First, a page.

Tuesday, August 19, 2014

Kimberly Gould Week 113: Southern

Picture 1

Picture 2

Kimberly Gould’s Picture Choice: Both

Title: Southern

Diane looked at the paper again. It was old, but it shouldn’t be this difficult to read. Her grandfather had beautiful flowing script. If she’d lived a few decades earlier, she would be used to handwriting like this, but these days, everyone typed or printed. Cursive was a dying art, and as she squinted at the blue letters again, she wasn’t sad that it had.

The book had come to her in her grandfather’s will. Her cousins were all curious, and some a bit jealous. Although several of them did receive keepsakes, the youngest weren’t included. It made sense to her at twenty; he just hadn’t updated it in the last five years. And it wasn’t like the kids really knew what they were missing. They just saw everyone getting presents and wanted one too.

After flipping through the pages once, Diane had set the book aside, not really thinking about it again until one of her friends noticed it on the table.

“What’s this?”

Diane told Jen about her grandfather’s will.

“Cool.” She started flipping through the book as well. “Uh, Di, you might want to see this.”

Jen held open the last few pages, the blank leafs before the cover. Only one wasn’t blank.

Diane seized the book from her friend, trying to make out what it said. Jen had more luck. James Carter. That name wasn’t familiar. South Africa. That one made sense. Her grandfather had been stationed there as part of the British army before meeting Diane’s grandmother and moving to the States. Erasmus Farm. Di had no idea what that was. The certification made the book more valuable for certain, but what else did it mean? She could think of only one way to find out.

Which was how she found herself standing at the gates of a farmhouse, looking from the book to the door and hoping someone would come outside. A whistling broke her concentration like a buzzing insect. She turned and found a pair of men as well as several women, dressed in bright colours and celebrating something. The brilliance of the music, the dancers, the entire spectacle, drew her away from her mystery and into their circle.

She was welcomed immediately, something that probably wouldn’t have happened even a few years ago. A crown of flowers was placed on her head and the ladies tried to teach her their dance. It was intricate, so she only copied one part, but she bounced along with them anyway.

When the festivities died down, she asked one of the ladies. “Does anyone live at Erasmus Farm?”

“Not in years. Why?”

Diane opened the book and showed her the pages.

“This is old, older than me. I remember the last people to live at Erasmus Farm, but I don’t know a James Carter. Come. We will ask my mother.” The woman took Diane’s hand and tugged her along behind, still holding the book. The woman exchanged quick words with her mother in a language Diane didn’t know. Despite the speed of their speech, it took a few minutes for the woman to nod and turn back to Diane. She began by giving Diane the book back.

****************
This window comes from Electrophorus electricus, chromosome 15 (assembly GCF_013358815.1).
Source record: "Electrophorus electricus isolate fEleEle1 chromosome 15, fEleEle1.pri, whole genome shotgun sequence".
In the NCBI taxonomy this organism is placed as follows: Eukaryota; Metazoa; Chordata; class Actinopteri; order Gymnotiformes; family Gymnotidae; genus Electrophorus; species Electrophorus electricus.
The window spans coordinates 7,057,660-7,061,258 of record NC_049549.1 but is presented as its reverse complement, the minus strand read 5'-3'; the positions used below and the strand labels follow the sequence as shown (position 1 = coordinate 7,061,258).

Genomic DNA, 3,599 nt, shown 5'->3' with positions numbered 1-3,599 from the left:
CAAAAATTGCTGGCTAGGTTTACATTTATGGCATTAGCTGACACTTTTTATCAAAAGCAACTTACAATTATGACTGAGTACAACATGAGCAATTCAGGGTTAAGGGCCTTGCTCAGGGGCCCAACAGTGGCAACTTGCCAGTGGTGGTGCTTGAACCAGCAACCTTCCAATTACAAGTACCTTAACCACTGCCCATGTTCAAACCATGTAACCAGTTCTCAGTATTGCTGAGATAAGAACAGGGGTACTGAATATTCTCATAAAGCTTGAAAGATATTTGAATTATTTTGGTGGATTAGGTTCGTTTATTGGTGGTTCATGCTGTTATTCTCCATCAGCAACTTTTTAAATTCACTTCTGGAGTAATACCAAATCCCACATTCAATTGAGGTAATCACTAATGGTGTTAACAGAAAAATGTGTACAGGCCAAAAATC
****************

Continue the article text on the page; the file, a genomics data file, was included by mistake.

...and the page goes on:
“James Carter was an old captain. He lived at Erasmus farm nearly fifty years ago. My mother remembers because she was little and he would give her sweets sometimes. But he was still a soldier and tasked with making sure we stayed in our reserves.” The woman’s voice turned hard and thick. She had lived through the end of apartheid and carried the resentment for it. “My mother wonders how you came by it.”

Diane apologized first. “I’m so sorry for what those soldiers did to you. My grandfather was one of them. He was probably an officer under James Carter.” Diane worried that the woman’s kindness would end with that pronouncement.

Instead, her mother asked. “His name?”

“My grandfather was Benjamin Ryan.”

The old woman’s face creased as she smiled. “I remember.”

“He died,” Diane told them. “He left me this.”

“And you came all the way here just to find out what you had?” the daughter asked.

Diane shrugged. “I was really curious, and this has made a fantastic vacation. I don’t suppose I could look inside the farmhouse?”

Daughter looked at mother, the older nodding.

“No one will argue with that.” She headed in the direction of the farm.

The woman left her at the stoop, waiting for Diane’s return. Inside she found dust and cobwebs. There wasn’t much left, everything packed away or scavenged by the natives. The writing desk was turned out, nearly empty, but a couple of pages remained. They were nearly as difficult to read as the book she had. She gathered them up and tucked them inside her book. She wandered through empty rooms, trying to imagine her grandfather living here. In one of the bedrooms she found a photo, stuck between the boards panelling the wall. It was a half dozen men in uniform. She pulled it out and tucked it with the pages.

The woman was still on the stoop when she returned. “You have a place to stay tonight?” she asked.

“Yes. I have to drive back to Queenstown.”

The woman nodded. “It was nice to meet you.”

Diane took her hand in return. “Likewise. My name is Diane. I don’t know that I caught yours.”

“Desi. I hope you have found what you were looking for.”

“I think I have,” she said, clutching the book to her chest.


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Kimberly Gould is the author of Cargon: Honour and Privilege, and it's sequel Duty and Sacrifice. She can be found most places as Kimmydonn, including Kimmydonn.com


1 comment:

  1. Fabulous and interesting interpretations of the pictures. I dare say I couldn't make out all the words scribbled on the page in the photo. What a nice and enlightening experience for Diane.